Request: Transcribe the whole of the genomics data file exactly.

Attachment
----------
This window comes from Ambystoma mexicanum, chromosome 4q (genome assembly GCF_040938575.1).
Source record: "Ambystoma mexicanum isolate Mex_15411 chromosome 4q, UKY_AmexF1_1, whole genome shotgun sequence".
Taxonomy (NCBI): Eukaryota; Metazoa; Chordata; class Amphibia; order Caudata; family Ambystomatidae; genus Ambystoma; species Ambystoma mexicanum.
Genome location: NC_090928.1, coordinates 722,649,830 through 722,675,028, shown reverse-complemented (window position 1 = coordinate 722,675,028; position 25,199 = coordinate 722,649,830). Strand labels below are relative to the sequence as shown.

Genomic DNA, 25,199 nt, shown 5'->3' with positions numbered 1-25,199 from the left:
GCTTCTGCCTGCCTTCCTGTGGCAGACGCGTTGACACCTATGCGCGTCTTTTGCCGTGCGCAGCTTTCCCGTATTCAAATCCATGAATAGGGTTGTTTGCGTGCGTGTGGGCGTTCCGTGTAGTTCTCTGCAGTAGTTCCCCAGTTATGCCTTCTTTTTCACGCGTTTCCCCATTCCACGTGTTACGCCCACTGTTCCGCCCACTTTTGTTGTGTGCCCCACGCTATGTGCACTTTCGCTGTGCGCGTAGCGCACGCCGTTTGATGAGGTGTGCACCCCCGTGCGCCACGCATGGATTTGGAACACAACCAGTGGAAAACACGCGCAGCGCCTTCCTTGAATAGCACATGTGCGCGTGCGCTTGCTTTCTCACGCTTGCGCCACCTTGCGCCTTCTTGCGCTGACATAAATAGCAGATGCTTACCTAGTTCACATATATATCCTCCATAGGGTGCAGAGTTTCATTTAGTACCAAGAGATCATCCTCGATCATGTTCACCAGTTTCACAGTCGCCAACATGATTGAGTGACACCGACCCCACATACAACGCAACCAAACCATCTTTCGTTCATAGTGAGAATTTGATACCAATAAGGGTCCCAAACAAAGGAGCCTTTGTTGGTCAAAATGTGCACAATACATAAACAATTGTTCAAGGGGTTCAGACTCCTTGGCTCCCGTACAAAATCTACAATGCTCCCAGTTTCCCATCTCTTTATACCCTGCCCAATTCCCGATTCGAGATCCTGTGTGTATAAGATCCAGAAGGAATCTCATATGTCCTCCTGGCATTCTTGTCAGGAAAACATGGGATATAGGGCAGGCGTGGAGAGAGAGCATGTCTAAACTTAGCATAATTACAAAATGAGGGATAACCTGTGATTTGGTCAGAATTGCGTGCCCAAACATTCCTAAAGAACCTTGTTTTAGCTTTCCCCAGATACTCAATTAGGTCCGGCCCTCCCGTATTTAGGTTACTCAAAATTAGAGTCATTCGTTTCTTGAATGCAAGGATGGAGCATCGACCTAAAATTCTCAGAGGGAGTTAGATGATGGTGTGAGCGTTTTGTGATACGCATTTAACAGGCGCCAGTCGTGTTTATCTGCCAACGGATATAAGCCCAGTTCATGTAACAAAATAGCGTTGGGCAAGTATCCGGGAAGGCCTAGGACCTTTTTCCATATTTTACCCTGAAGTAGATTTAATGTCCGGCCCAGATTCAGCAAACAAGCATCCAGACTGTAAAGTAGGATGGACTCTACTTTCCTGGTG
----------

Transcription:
This window comes from Ambystoma mexicanum, chromosome 4q (genome assembly GCF_040938575.1).
Source record: "Ambystoma mexicanum isolate Mex_15411 chromosome 4q, UKY_AmexF1_1, whole genome shotgun sequence".
Taxonomy (NCBI): Eukaryota; Metazoa; Chordata; class Amphibia; order Caudata; family Ambystomatidae; genus Ambystoma; species Ambystoma mexicanum.
Genome location: NC_090928.1, coordinates 722,649,830 through 722,675,028, shown reverse-complemented (window position 1 = coordinate 722,675,028; position 25,199 = coordinate 722,649,830). Strand labels below are relative to the sequence as shown.

Genomic DNA, 25,199 nt, shown 5'->3' with positions numbered 1-25,199 from the left:
GCTTCTGCCTGCCTTCCTGTGGCAGACGCGTTGACACCTATGCGCGTCTTTTGCCGTGCGCAGCTTTCCCGTATTCAAATCCATGAATAGGGTTGTTTGCGTGCGTGTGGGCGTTCCGTGTAGTTCTCTGCAGTAGTTCCCCAGTTATGCCTTCTTTTTCACGCGTTTCCCCATTCCACGTGTTACGCCCACTGTTCCGCCCACTTTTGTTGTGTGCCCCACGCTATGTGCACTTTCGCTGTGCGCGTAGCGCACGCCGTTTGATGAGGTGTGCACCCCCGTGCGCCACGCATGGATTTGGAACACAACCAGTGGAAAACACGCGCAGCGCCTTCCTTGAATAGCACATGTGCGCGTGCGCTTGCTTTCTCACGCTTGCGCCACCTTGCGCCTTCTTGCGCTGACATAAATAGCAGATGCTTACCTAGTTCACATATATATCCTCCATAGGGTGCAGAGTTTCATTTAGTACCAAGAGATCATCCTCGATCATGTTCACCAGTTTCACAGTCGCCAACATGATTGAGTGACACCGACCCCACATACAACGCAACCAAACCATCTTTCGTTCATAGTGAGAATTTGATACCAATAAGGGTCCCAAACAAAGGAGCCTTTGTTGGTCAAAATGTGCACAATACATAAACAATTGTTCAAGGGGTTCAGACTCCTTGGCTCCCGTACAAAATCTACAATGCTCCCAGTTTCCCATCTCTTTATACCCTGCCCAATTCCCGATTCGAGATCCTGTGTGTATAAGATCCAGAAGGAATCTCATATGTCCTCCTGGCATTCTTGTCAGGAAAACATGGGATATAGGGCAGGCGTGGAGAGAGAGCATGTCTAAACTTAGCATAATTACAAAATGAGGGATAACCTGTGATTTGGTCAGAATTGCGTGCCCAAACATTCCTAAAGAACCTTGTTTTAGCTTTCCCCAGATACTCAATTAGGTCCGGCCCTCCCGTATTTAGGTTACTCAAAATTAGAGTCATTCGTTTCTTGAATGCAAGGATGGAGCATCGACCTAAAATTCTCAGAGGGAGTTAGATGATGGTGTGAGCGTTTTGTGATACGCATTTAACAGGCGCCAGTCGTGTTTATCTGCCAACGGATATAAGCCCAGTTCATGTAACAAAATAGCGTTGGGCAAGTATCCGGGAAGGCCTAGGACCTTTTTCCATATTTTACCCTGAAGTAGATTTAATGTCCGGCCCAGATTCAGCAAACAAGCATCCAGACTGTAAAGTAGGATGGACTCTACTTTCCTGGTG